At first, test data and training data may seem like the same thing, however there are several fundamental differences between the two that can make or break your data model.
Training Data is used to build or create a model in its earlier stages and can be implemented to help the model run. Training Data is often found in machine learning to ensure the data model can be "trained" to perform several actions, and ensuring the future development of the API and algorithms that a machine will continuously work with.
Test Data on the other hand are datasets which are used to validate existing data models to make sure algorithms produce correct results, machine learning is happening correctly, and output which mirrors intended findings are consistent. Alternatively, test data can be used to invalidate a data model and disprove it's efficiency, or find that a data model or AI may be producing sub-optimal results and therefore may need further tests or different kinds of training to reach maximum efficiency. Below, is a diagram depicting the data training, validation, and testing model and the different steps that may be encompassed throughout the different processes.
Training AI or any sort of machine learning is a rigorous process that requires a fair amount of training, validation, and testing, and it's very rare a data model is perfected on its first try. That's why it's important for training and test data to be differentiated; otherwise, results will appear too similar, leading observations and evaluations for both datasets to be inconclusive, ensuring more testing and validation would have to be done.
What Test Data is Being Used Today and by Who?
An organization’s development ecosystem, including technical partners, software development and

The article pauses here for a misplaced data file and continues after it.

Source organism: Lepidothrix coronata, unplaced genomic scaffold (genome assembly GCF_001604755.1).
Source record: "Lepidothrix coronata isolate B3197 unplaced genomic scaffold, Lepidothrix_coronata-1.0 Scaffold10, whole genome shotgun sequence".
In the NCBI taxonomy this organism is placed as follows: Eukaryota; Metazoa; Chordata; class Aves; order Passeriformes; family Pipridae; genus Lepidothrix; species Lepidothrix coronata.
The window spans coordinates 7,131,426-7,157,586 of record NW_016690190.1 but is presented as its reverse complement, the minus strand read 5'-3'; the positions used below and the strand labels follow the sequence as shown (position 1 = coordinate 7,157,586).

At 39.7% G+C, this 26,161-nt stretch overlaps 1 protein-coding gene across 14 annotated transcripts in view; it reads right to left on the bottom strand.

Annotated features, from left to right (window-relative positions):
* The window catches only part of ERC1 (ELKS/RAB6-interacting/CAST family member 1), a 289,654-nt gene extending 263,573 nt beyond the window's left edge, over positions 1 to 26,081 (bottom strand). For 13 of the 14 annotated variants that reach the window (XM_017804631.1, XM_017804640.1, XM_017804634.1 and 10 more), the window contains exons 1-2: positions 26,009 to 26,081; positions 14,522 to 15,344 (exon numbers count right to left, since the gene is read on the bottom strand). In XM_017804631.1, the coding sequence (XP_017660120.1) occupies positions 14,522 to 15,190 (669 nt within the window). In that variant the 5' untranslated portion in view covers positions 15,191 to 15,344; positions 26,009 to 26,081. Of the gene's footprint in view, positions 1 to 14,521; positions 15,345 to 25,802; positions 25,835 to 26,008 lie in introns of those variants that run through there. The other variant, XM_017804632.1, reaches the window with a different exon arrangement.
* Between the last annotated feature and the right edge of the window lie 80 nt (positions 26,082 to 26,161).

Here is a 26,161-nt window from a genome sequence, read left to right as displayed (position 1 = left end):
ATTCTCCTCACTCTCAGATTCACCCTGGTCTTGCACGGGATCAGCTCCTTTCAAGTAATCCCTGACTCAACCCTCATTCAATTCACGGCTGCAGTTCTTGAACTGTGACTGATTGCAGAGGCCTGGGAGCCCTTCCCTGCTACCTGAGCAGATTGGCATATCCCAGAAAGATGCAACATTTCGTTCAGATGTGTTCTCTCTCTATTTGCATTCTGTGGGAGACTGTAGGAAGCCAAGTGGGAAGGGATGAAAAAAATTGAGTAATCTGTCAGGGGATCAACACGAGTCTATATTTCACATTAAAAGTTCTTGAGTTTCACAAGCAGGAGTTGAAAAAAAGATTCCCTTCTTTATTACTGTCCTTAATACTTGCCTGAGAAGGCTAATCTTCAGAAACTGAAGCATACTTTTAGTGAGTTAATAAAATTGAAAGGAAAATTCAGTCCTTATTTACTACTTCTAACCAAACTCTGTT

contractors have a growing need to access private and confidential data to do their jobs. Relevant data sources are a necessary component of the software development, technical integration, testing, implementation and ongoing operations and maintenance processes and production data sources are commonly accessed and modified for this purpose. Complex, integrated technology solutions can no longer be managed within an organization’s internal operations but requires a large and varied global ecosystem of partners, consultants, technology companies and contractors. There is a similar need for test data within the organizations cyber security operations. It is also common practice for this ecosystem to utilize historical data, captured network traffic and simple network traffic generation technology for testing purposes.
With every new year comes exciting new updates and trends to the technological world around us! We at ExactData are excited about many trends and future advancements to come, but here are five that we're excited about in particular!
1) Advancement of AI and Mobile Intelligence
It's no secret that AI and mobile intelligence are evolving everyday. We see growth in both of these departments to no end, where things like facial recognition, fingerprint, voice, and eyes scans are all becoming more of a reliable reality! This is seen through many of the innovations of Apple, Samsung, and Google have brought to the table, but also through other fields of data science as well!
2) Automation and Innovation
When one thinks of automation and innovation, jobs and mundane tasks are often the first things thought of. How is data being innovated or automated you may ask? Well being able to derive data in faster response rates, being able to generate, switch, and use data for test purposes on the fly for exact results seems innovative to us! This innovation can be traced to artificial intelligence as well through pattern recognition, GPS sensors, self-driving cars, and more!